Braking's Wave rotors are certainly unique in appearance. Both the inner and outer diameters of the rotor have a "scalloped", or wave shape to them. The shape, Braking says, allows heat expansion without warpage. The shape of the rotor also allows the brake pad to "float" on the disk, which helps with even wear and heat dissipation. Rotor material is a proprietary recipe, featuring high carbon content stainless steel, referred to by them as "carbonite stainless steel" and is heat-treated. Rotors are cut by laser, not stamped by a die, and milled on both sides of the rotor to ensure that the disk is not only perfectly flat, but also that each side of the disk is parallel to the other, and not just parallel to the milling surface. The rotors are then mounted, in full floating fashion, to an aluminum carrier.
The rotor material is noticeably thicker (nearly a full millimeter) than the OE units they replaced on my 929. In my mind, more material means more heat handling capacity. This also caused skepticism on my part about the claim of lighter weight. They are lighter, but only by a couple of ounces. Weight was saved in the carrier portion of the assembly. Appearance of the rotor is very high quality, and as long as you like the bluish tint of the aluminum carrier (because that is the only color it comes in), all is good in the cosmetics department.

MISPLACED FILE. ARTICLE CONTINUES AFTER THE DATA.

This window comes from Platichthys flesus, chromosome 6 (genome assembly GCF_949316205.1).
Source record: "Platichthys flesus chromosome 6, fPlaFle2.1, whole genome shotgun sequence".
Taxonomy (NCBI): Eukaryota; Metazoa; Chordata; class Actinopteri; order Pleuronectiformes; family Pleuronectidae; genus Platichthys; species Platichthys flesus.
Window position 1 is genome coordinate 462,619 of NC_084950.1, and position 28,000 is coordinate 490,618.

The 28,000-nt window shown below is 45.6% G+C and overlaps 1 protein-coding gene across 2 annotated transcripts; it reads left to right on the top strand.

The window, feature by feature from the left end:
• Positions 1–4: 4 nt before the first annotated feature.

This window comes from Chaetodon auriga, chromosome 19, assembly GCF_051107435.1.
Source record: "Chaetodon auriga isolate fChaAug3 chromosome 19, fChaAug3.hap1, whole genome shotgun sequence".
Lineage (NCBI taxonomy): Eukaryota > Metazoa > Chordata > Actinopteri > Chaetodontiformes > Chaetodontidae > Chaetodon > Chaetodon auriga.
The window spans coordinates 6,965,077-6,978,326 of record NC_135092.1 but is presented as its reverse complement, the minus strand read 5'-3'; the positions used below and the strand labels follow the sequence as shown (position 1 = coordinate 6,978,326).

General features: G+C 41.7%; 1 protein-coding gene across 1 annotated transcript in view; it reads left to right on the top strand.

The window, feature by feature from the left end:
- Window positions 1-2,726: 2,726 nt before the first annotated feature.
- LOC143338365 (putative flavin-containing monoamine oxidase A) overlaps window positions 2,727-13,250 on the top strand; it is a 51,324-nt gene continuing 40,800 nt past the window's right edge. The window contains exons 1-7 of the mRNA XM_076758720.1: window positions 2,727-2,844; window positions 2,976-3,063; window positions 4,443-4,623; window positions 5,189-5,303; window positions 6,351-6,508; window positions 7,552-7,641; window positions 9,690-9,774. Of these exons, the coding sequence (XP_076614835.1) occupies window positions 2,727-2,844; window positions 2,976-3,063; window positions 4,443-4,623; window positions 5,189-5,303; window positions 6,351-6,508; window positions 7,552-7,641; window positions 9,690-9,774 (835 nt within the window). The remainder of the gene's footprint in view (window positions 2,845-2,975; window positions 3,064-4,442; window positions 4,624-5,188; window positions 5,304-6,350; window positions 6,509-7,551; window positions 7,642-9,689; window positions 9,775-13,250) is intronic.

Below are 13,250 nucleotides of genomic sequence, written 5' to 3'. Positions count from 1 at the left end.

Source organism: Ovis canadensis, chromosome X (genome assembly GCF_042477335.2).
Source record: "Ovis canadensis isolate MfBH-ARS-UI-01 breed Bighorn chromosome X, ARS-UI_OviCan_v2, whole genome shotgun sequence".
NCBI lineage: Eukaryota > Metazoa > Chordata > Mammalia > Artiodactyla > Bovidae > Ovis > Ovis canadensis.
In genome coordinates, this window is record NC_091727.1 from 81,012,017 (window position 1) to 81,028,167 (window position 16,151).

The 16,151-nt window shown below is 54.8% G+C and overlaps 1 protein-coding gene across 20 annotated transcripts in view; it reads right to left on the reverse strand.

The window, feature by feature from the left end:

One of the most common modifications an owner makes to their brakes is to install steel braided brake lines. Part of this is to improve lever feel, as the rubber hose lines that come on the bikes contribute to a mushy feel at the lever, and expand under heavy use, robbing the rider of added stopping power. Part of the reason is also down to cosmetics. Sizes of the lines are either -3 (3mm I.D.) or -2 (2mm I.D.) lines. -3 lines are the most commonly sold size. They provide a marked improvement in power and feel, and get rid of the mushiness at the lever. -2 lines are more commonly seen on race bikes, where the improved power is welcome in a controlled, and more predictable environment. They are also much more expensive.